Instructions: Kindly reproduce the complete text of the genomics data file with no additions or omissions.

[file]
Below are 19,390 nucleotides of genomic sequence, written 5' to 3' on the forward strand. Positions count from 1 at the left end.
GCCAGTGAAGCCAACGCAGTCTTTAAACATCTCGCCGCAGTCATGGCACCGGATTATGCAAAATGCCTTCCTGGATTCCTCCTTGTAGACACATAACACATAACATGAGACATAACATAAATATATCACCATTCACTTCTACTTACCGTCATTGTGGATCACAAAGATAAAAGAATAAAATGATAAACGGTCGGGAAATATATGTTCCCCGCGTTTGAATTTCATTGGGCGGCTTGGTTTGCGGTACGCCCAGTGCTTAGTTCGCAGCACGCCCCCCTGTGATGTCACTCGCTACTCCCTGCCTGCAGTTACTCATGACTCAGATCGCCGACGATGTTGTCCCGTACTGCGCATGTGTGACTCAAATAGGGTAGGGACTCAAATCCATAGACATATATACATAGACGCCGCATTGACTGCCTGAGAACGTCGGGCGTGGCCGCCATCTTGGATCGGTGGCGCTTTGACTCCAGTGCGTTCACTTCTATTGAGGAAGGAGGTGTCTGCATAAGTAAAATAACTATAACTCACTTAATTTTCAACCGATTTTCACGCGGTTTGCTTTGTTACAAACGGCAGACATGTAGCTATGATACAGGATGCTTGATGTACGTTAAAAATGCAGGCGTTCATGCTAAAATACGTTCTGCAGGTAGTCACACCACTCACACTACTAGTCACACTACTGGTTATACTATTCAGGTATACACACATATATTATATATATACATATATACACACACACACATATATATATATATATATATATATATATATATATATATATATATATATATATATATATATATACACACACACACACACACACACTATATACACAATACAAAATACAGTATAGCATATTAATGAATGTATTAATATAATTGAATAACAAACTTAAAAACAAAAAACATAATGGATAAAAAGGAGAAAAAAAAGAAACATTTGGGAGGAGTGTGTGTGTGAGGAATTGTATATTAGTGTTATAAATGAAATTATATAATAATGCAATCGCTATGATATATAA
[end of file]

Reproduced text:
Below are 19,390 nucleotides of genomic sequence, written 5' to 3' on the forward strand. Positions count from 1 at the left end.
GCCAGTGAAGCCAACGCAGTCTTTAAACATCTCGCCGCAGTCATGGCACCGGATTATGCAAAATGCCTTCCTGGATTCCTCCTTGTAGACACATAACACATAACATGAGACATAACATAAATATATCACCATTCACTTCTACTTACCGTCATTGTGGATCACAAAGATAAAAGAATAAAATGATAAACGGTCGGGAAATATATGTTCCCCGCGTTTGAATTTCATTGGGCGGCTTGGTTTGCGGTACGCCCAGTGCTTAGTTCGCAGCACGCCCCCCTGTGATGTCACTCGCTACTCCCTGCCTGCAGTTACTCATGACTCAGATCGCCGACGATGTTGTCCCGTACTGCGCATGTGTGACTCAAATAGGGTAGGGACTCAAATCCATAGACATATATACATAGACGCCGCATTGACTGCCTGAGAACGTCGGGCGTGGCCGCCATCTTGGATCGGTGGCGCTTTGACTCCAGTGCGTTCACTTCTATTGAGGAAGGAGGTGTCTGCATAAGTAAAATAACTATAACTCACTTAATTTTCAACCGATTTTCACGCGGTTTGCTTTGTTACAAACGGCAGACATGTAGCTATGATACAGGATGCTTGATGTACGTTAAAAATGCAGGCGTTCATGCTAAAATACGTTCTGCAGGTAGTCACACCACTCACACTACTAGTCACACTACTGGTTATACTATTCAGGTATACACACATATATTATATATATACATATATACACACACACACATATATATATATATATATATATATATATATATATATATATATATATATATATATATATATATACACACACACACACACACACACTATATACACAATACAAAATACAGTATAGCATATTAATGAATGTATTAATATAATTGAATAACAAACTTAAAAACAAAAAACATAATGGATAAAAAGGAGAAAAAAAAGAAACATTTGGGAGGAGTGTGTGTGTGAGGAATTGTATATTAGTGTTATAAATGAAATTATATAATAATGCAATCGCTATGATATATAA